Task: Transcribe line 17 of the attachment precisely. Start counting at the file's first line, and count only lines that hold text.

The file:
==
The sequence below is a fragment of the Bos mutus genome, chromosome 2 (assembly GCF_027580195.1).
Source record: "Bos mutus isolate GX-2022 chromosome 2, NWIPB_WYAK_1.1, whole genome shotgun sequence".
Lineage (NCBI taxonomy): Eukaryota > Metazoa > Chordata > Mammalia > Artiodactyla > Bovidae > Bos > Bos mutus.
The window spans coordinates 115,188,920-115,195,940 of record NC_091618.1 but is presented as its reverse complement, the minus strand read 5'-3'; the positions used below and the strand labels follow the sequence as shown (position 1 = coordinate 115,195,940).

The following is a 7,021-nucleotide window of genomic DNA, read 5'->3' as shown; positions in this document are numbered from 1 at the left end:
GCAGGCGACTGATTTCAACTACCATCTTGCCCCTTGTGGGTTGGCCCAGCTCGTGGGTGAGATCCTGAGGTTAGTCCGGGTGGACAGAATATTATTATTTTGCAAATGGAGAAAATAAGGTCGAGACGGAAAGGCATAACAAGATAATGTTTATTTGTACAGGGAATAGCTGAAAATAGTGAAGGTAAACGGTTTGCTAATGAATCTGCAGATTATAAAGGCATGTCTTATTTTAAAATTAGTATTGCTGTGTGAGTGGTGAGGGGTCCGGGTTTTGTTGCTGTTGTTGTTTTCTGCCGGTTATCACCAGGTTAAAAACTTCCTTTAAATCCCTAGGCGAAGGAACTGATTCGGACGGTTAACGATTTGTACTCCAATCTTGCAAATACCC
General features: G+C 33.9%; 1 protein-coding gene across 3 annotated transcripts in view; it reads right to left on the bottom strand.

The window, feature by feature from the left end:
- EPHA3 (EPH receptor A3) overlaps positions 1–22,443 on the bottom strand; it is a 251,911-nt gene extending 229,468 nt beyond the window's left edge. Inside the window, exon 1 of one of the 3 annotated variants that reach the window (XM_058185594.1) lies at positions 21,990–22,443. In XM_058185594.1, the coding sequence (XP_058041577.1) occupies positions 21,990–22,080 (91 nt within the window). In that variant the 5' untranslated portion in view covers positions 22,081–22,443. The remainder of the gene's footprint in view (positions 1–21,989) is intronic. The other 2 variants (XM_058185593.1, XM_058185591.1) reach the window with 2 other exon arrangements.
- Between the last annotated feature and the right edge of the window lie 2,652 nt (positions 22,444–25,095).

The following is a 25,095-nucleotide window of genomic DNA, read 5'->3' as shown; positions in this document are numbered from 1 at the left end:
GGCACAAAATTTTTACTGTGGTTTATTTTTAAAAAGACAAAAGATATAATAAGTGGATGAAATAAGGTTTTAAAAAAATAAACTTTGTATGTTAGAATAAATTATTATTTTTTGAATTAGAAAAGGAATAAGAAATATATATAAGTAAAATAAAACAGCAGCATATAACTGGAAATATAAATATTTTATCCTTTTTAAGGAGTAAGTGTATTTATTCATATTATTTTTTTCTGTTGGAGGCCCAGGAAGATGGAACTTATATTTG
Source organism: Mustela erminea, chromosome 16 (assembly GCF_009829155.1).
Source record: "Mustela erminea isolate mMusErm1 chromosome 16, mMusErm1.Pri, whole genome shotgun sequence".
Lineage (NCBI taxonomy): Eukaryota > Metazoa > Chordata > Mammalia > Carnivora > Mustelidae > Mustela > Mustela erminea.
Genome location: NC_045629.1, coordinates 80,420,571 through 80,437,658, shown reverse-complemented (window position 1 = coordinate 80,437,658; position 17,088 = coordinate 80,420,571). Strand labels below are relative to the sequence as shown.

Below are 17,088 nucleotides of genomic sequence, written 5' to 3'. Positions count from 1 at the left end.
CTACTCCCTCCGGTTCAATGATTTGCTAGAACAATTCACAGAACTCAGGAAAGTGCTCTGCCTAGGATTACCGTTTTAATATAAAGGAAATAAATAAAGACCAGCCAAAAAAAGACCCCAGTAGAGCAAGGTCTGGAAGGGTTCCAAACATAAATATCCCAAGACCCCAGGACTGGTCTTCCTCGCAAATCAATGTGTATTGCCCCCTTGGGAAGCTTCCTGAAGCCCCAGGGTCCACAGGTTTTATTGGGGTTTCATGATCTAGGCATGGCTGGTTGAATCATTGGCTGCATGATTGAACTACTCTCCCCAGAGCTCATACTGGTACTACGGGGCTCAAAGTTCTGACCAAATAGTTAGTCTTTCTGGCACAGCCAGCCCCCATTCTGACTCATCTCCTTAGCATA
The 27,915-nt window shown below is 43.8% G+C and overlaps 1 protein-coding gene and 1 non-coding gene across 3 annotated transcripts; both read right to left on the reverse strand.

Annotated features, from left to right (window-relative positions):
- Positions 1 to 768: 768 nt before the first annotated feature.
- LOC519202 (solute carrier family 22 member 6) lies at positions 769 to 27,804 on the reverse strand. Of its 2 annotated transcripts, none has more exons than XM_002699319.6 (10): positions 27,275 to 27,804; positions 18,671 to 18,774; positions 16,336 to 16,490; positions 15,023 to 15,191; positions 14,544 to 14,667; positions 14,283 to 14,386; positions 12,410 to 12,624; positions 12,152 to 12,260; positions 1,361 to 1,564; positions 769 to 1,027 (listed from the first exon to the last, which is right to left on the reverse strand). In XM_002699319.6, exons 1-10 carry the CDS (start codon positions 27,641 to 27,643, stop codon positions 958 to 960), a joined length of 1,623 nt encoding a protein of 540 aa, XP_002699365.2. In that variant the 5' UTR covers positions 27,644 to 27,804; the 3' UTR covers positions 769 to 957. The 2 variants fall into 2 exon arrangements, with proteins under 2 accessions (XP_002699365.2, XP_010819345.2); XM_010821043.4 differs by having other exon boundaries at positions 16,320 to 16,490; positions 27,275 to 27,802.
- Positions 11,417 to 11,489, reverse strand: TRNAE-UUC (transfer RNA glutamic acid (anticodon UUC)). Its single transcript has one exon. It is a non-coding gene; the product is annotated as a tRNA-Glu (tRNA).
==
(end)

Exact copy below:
Below are 17,088 nucleotides of genomic sequence, written 5' to 3'. Positions count from 1 at the left end.